The mixture of smoke and rancid steam drifted off the cauldron to curl around and envelope Sigrid Juliane’s body. The forest air was cold and her robe was thin, so despite its unsavory smell, that of the smoke and the steam was a welcome embrace. Most of the contents of the cauldron weren’t so bad on their own: honey, tomato leaves, lavender, some goat meat, and a bunch of water. Many of the other ingredients, though, Sigrid would never eat. They included snails, a few amphibians, entrails of four different animals killed in very specific ways, an entire bible, and, worst of all, cilantro. Sigrid hated cilantro. The vile liquid had taken on a milky, green opacity, which Sigrid counted as a good sign, because that’s how witches brews always looked in the movies.
She had never tried to summon the Beast before, in fact, this was her first act as a witch. When she had first decided to become a witch, most people tried to correct her, saying that the correct term was “Wicca.” She had read the Wicca wikipedia, that’s not what she wanted, she wanted to be a witch. She wanted the power and the purpose of being in league with the Beast. In exchange she would give her soul (she wasn’t using it) and perhaps her body (nobody else seemed to have a need for it) unto the Beast. First, though, she had to summon him. She had read everything that she could get her hands on about witchcraft, unfortunately a large majority of it was written by witch hunters and men of the cloth. These sources didn’t provide a whole lot of helpful information, and promised a lot of retributions that, frankly, sounded like threats made as compensation for impotence. The most helpful source, she had found, had been Yahoo Answers. There were all sorts of helpful tips by people that said they were experts. The idea that it might not work at all had never crossed her mind.
The recipe had called for poems of bitter, unrequited love. She watched the sonnets that she had found dripping with angst on some teenager’s blog sink slowly into the opaque liquid and she went over the checklist in her head; there was only one thing left to do. She sprinkled in the final ingredient of poison oak leaves, held her talisman high in her left hand and repeated the sacred words.
“Ego credulus. Credo in internetium legere omnia.”
She lingered on each word as she said it, tasting and savoring the power of each syllable. When she had first seen the words, they had struck her as odd. For example, the word “internetium” seemed strange in there, but the guy who posted it claimed to be a Seventh Stage Black Belt at the Warlock Academy, and she didn’t know a single word of latin, so he knew better than she did.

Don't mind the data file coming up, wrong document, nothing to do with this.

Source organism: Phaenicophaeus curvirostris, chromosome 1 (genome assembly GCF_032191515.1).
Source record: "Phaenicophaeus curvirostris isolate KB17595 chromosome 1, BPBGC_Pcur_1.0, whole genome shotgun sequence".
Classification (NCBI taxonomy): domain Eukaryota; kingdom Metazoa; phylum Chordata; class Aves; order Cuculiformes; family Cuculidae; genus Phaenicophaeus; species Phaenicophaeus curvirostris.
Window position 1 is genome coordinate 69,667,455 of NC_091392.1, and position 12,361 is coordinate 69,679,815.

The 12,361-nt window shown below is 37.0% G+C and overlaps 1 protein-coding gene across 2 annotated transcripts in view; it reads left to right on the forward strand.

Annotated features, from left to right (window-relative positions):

The directions had told her that she may have to repeat the words quite a few times before the Beast appeared, encouraging her to bring as much poison oak as she could carry, to avoid having to go find more when she ran out, and having to start all over again. However, she had only shouted the words the third time when, into the poorly lit clearing stepped the Beast. She had expected horns and a goatee. He didn’t have either of those things, but he was definitely not a man. He was nearly eight and a half feet tall and covered with thick brown hair, what else could he be but the Beast? As he entered the clearing, the Beast looked startled, and came to a stop, staring at her with wide eyes. Perhaps, she presumed, he was startled by the great potential of power that he sensed in her, or perhaps, the summoning spell had pulled him out of some other activity.
Regardless of why he looked at her the way he had, she didn’t want to waste his time, “My Lord,” she said, dropping her arms and bowing low over the cauldron. “I am honored that you would grace me with your presence and heed my proposition.”
She stood back up, and the Beast took a small step backward, sniffing the air, probably checking to make sure she had all the right ingredients in the pot, she thought, glad she hadn’t skimped on the frogs.
“I wanted to pledge unto you my soul in exchange for the power and privilege of joining your ranks,” she said, stepping from behind the cauldron. The Beast took another small step backwards but still didn’t say anything.
She had been worried that it might come to this, that the Beast craved more than just her soul. She was prepared though. She pulled the tie on her robe and let it fall open. “If more you desire, my lord, then come and take it, my body is yours.” She shrugged the robe off of her shoulders and it fell into a clump around her feet, exposing her smooth white skin to the pale glow of the fire. The Beast didn’t move, he just shifted his eyes around the clearing.
They stood like that for a long while, but when it became clear to her that the Beast was not going to approach her, she reached down, a little hurt by the rejection, and grabbed her robe from the ground. As she slipped it back over her skin, which had begun to prickle in the cold, she said “Or if my soul is enough, I don’t want to continue wasting your time.”
She took a step back toward the cauldron, and watched the Beast. He stood there for another moment, then turned and disappeared silently back into the darkness.
When Sigrid Juliane told the story of that night to anyone that would listen, she referred to it as the night that the Beast agreed to give her power in exchange for her soul. Since then, she said, she had felt more powerful and had noticed that her sense of smell seemed to be more sensitive. Nobody believed her.
When the bigfoot told the story of that night to his large, hairy buddies, he referred to it as the night he stumbled on a crazy human woman in the woods. Everyone, of course, believed him.
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